We know, we know. You're here because you want to know if these plagues really happened. Well, don't hold your breath.
To tell you the truth, fire coming down from God—or not—three thousand years ago isn't going to help you understand the influence these passages have had on our culture. So if you ever figure out the real-or-not-so-much-ness of the plagues, let us know. Until then, we'll have to stick to the stories.
Rivers were the life blood of ancient civilizations—pun totally intended.
Turning the river to blood isn't just a neat trick; it's an attempt to undermine the way Egypt works. The chapter is very careful to tell us that even the tributaries are turned to blood: "Over its rivers, its canals, and its ponds, and all its pools of water […] may become blood" (7:19).
We're talking total destruction here.
The major takeaway for Plague #2 is that Moses chooses the moment to end the plague. Pharaoh's magicians able to reproduce it, but they can't control it. God can, giving him another moment to outfox Pharaoh's magician power.
Also, these plagues get in your face. Just picture it—frogs in your face. We'd say it's a pretty decent punishment. And after all, that's all these plagues are: a power trippy punishment of the Egyptians for being nasty to the Israelites.
Although the third plague's "gnats" have generally been translated as "lice," everyone pretty much agrees that the Hebrew word refers to mosquitoes. We're going to move on before we get itchy.
The fourth plague gets some pretty distinct interpretations, including both "wild animals" and "flies." That's quite a difference, but we think flies are just fine. We'll let the wild animals hang with Noah. This is the first plague that actually begins to cripple Egypt's very infrastructure: "in all of Egypt the land was ruined because of flies" (8.24). Bloody water might seem grosser, but it takes a lot longer to repair land than it does to dig a well.
Talk about a direct shot. Sure, Egypt is a more urban area than the wilderness, but the economy still relies big time on animals. Donkeys carry goods through the cities, camels carry trade products across the desert, and sheep and oxen help feed the population. Killing these animals would be like destroying all farm equipment, cars, and planes in the modern world. It's crippling, at best.
Now it gets personal. By giving them boils, God is sending a message to each and every Egyptian about his power and anger. Even Pharaoh's magicians can't protect themselves from this one. Sounds like a fun week at the office.
Remember when the U.S. military used "shock and awe" tactics to convince the Iraqis that they couldn't win? Yep. They borrowed that from Exodus.
Aside from destroying a whole bunch of ground structures, this plague is designed to scare the living daylights out of people when they walk outside, morning coffee in hand. Imagine if you walked out your front door, groggy, and you saw fire and hail raining from the sky. Might raise a few eyebrows right?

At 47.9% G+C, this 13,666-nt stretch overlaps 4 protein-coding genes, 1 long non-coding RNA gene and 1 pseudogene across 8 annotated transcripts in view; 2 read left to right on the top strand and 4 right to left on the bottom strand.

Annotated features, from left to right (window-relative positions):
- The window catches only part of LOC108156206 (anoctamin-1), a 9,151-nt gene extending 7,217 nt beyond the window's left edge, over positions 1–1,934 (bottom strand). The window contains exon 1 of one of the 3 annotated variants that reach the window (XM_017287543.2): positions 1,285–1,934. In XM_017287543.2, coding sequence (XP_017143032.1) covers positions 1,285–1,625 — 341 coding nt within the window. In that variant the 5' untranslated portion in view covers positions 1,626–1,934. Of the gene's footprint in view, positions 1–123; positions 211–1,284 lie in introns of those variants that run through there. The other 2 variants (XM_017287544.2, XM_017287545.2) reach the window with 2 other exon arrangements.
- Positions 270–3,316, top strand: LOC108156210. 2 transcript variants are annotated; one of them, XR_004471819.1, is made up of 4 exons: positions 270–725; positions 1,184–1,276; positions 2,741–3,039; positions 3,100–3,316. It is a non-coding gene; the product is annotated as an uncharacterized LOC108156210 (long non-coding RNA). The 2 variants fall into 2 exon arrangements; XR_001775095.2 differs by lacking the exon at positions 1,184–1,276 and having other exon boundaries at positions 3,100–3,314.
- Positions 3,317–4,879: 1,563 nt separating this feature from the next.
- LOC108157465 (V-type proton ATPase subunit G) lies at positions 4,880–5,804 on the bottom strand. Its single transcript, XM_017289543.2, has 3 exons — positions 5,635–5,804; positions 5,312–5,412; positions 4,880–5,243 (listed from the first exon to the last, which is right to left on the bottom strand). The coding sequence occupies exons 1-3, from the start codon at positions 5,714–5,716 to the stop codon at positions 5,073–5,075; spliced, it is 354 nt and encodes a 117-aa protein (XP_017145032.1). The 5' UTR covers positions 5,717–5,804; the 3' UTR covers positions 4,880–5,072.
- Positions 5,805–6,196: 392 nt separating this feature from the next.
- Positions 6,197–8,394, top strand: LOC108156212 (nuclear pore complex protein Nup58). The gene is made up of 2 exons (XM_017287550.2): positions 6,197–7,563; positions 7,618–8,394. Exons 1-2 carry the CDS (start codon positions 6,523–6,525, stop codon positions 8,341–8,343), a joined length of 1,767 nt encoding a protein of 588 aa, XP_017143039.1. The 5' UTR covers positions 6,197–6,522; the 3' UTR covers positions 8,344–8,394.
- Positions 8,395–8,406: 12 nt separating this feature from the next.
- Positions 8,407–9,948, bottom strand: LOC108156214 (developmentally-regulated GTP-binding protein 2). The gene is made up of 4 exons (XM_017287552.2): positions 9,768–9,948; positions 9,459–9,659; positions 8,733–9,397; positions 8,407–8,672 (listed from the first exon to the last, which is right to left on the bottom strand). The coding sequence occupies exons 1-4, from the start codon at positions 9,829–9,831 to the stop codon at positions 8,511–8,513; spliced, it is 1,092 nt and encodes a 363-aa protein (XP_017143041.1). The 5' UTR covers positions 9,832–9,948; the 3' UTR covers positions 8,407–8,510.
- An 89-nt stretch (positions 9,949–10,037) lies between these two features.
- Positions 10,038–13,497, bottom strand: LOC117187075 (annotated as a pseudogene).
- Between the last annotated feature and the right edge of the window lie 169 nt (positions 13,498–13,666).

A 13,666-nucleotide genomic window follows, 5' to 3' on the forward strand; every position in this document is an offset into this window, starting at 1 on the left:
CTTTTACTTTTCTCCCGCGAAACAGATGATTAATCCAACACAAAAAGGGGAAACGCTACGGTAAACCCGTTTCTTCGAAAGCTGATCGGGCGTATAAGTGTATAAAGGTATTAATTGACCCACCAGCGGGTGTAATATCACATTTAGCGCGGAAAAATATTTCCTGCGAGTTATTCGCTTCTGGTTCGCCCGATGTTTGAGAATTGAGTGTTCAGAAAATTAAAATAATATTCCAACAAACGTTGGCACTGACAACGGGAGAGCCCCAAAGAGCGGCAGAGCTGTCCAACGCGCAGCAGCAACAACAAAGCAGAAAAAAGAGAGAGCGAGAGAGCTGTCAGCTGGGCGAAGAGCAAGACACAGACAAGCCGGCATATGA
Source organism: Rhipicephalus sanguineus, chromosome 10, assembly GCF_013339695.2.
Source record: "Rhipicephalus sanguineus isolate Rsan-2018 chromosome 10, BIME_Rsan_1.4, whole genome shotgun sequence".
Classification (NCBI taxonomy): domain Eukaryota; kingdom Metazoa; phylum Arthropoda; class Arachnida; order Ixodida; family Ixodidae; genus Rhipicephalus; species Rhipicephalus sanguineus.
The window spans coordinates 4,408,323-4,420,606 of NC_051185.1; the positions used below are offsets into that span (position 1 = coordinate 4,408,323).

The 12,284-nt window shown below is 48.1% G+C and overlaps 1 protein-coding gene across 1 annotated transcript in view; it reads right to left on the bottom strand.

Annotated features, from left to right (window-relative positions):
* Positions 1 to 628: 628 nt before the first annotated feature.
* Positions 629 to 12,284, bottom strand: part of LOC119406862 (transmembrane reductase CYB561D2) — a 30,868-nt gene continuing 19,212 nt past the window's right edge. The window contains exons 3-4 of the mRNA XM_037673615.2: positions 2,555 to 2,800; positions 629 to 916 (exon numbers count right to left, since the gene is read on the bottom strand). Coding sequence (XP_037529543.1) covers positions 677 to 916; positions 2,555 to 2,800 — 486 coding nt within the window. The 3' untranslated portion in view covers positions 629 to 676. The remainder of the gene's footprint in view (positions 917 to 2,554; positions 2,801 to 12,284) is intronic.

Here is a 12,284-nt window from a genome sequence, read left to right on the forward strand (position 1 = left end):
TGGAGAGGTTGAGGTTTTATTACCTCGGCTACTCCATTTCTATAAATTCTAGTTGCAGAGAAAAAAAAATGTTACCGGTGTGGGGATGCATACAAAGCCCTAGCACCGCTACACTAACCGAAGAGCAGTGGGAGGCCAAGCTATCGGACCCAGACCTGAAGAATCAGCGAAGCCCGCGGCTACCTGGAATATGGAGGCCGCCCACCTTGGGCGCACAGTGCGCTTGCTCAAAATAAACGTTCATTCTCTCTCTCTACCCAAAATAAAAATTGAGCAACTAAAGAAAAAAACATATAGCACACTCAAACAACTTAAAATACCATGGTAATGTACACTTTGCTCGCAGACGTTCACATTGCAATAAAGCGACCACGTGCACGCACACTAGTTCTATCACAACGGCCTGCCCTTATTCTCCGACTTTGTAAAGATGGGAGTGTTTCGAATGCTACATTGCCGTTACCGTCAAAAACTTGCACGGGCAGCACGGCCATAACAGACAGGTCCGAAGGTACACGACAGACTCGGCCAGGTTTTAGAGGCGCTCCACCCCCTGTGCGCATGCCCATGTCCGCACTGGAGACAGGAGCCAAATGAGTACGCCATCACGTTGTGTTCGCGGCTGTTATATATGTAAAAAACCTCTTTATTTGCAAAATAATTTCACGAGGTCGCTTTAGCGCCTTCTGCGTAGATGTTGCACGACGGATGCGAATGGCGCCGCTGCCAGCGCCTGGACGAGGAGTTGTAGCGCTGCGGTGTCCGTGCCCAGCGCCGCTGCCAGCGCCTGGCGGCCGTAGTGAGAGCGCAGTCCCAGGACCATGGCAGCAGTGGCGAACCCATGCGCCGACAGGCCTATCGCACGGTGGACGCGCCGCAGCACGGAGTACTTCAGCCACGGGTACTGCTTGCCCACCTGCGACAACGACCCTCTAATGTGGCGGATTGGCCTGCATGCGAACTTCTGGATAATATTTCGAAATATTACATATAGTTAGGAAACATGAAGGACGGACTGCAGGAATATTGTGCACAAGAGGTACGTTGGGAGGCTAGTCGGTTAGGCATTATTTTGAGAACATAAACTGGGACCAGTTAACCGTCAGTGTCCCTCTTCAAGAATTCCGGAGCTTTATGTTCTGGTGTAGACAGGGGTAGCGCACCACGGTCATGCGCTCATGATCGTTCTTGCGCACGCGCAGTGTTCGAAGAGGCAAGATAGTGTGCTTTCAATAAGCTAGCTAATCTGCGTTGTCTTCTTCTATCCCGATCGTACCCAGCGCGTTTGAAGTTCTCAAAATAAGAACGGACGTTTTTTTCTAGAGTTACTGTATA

It's no wonder Pharaoh surrenders on this one—even though, as always, he changes his mind once it stops.
As if all this weren't enough, God now deploys his locust army on the Egyptians. In the ancient world, locusts were the worst thing since drought. Even urban economies were based on farming done by hand, so destroyed crops meant destroyed economies. Locusts are also pretty tough to get rid of without a big fat dose of industrial pesticide, and the ancient Egyptians definitely didn't have DDT on hand.
This is the final blow to Egyptian daily business. No trees, no green—just complete and total desolation.
Might sound fun to us, but this plague was absolutely terrifying. This isn't like living in an Arctic or Antarctic region where it's night all the time. No, the text implies something deeply disturbing and crippling about the darkness: it's "a darkness that can be felt" (10:21). It's frightening, impossible to get rid of, and crippling to even the most mundane of tasks (like, say, going outside).
Why is murdering the firstborn such a big deal? Well, aside from the obvious, the death of the firstborn is a message from God to the Egyptians. In ancient culture, the firstborn son inherits everything. He's the next link in the hierarchy, the inheritance chain, and the royal line—that's a lot of money and a lot of power to lose.
This is no longer just a war between gods, it's also an attempt to mess up the way Egyptian society works. Imagine if half of all legal contracts in the United States were suddenly declared invalid—there'd be institutional chaos for years, right? The tenth plague is God's final strike into the heart of Egyptian civilization. God destroys their economy, their lifestyle, even their bodies. And now, he's crippling their main means of societal continuity.
But remember, Passover isn't just God's opportunity to do a victory dance. It's the beginning of a tradition for the Israelites. Being freed from slavery is a huge milestone, and it affects their rituals, traditions, and cultural thinking for years to come.
Curious? Start with Passover.